We know for a fact that Montgomery is going to be a capable receiver out of the backfield. He caught 44 passes for 348 yards last season, and was considered a good enough receiver to be a third-round pick in the 2015 draft. He may be a running back first and receiver second, but McCarthy is going to find plenty of ways to get him the ball, including lining him up as a receiver multiple times per game. Lacy and Starks combined for 63 catches in 2015, 84 in 2014 and 57 in 2013, and Montgomery is a far superior receiver to either of them. It’s not crazy to think that Montgomery could approach 300 carries plus targets in one of the league’s most potent offenses.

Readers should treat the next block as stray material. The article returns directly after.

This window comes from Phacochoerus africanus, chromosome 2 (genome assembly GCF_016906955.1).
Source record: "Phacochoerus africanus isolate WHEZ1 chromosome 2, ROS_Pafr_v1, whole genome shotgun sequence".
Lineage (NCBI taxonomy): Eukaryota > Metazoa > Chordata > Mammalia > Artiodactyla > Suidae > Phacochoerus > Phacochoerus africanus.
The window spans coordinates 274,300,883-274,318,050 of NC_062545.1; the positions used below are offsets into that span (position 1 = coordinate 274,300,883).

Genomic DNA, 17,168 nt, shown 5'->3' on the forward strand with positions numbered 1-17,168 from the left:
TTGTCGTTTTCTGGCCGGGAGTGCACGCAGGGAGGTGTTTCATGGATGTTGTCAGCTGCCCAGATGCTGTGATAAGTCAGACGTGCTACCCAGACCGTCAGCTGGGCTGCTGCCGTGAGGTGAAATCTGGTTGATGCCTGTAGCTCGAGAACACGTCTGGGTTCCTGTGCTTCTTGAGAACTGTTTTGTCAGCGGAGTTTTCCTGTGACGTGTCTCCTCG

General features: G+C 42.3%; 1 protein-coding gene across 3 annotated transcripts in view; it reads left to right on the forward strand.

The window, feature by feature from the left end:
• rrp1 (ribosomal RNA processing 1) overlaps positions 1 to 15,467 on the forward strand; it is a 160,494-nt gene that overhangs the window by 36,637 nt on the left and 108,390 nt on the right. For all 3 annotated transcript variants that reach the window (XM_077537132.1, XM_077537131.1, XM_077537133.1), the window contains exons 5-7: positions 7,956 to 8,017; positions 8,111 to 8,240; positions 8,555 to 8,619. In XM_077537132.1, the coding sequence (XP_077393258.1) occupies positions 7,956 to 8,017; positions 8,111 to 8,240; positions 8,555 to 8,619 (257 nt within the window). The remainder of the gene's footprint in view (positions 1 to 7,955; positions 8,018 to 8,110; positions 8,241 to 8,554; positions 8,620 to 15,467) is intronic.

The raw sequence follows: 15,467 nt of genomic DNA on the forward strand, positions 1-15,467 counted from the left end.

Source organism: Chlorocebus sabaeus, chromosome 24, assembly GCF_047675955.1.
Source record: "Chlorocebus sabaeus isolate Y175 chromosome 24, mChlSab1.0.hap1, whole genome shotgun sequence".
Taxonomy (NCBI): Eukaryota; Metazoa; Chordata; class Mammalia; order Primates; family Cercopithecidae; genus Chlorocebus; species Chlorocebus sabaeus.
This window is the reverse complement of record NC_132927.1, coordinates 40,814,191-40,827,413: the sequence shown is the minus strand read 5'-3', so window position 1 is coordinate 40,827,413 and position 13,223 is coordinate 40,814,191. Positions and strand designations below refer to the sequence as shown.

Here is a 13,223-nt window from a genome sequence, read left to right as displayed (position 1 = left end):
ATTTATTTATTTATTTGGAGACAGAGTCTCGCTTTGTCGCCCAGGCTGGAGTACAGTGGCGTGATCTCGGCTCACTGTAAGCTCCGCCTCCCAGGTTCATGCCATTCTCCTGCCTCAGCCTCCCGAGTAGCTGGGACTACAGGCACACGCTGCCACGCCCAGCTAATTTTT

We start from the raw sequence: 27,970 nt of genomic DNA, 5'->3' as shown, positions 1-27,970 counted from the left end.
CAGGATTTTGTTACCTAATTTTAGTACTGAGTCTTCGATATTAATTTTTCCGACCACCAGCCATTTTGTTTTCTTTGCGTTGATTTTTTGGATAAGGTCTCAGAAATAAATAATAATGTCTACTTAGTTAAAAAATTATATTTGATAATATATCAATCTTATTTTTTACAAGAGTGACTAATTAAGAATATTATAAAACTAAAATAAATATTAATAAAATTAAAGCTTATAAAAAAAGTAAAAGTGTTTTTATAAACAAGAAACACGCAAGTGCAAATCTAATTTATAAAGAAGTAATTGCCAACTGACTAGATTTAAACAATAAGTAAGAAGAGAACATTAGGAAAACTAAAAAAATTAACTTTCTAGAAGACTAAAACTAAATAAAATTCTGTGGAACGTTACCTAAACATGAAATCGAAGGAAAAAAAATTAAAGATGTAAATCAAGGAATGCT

And that brings us to our final point. Aaron Rodgers took over as the starter in Green Bay in 2008. In the nine seasons since then, the Packers have finished outside the top 10 in total yards twice, and outside the top 10 in points once. Last year, a season in which the Packers didn’t figure out their backfield until almost November, they were eighth in yards and fourth in points. Rodgers-led offenses rack up yards and points, the lifeblood of fantasy production.

All things being equal, I want a meaningful stake in the Green Bay offense wherever I can get it. This year, that means owning Rodgers, Nelson, Adams or Montgomery. Given the back’s ADP, he’s going to be the easiest to get. Do so, and he’ll help you win your league.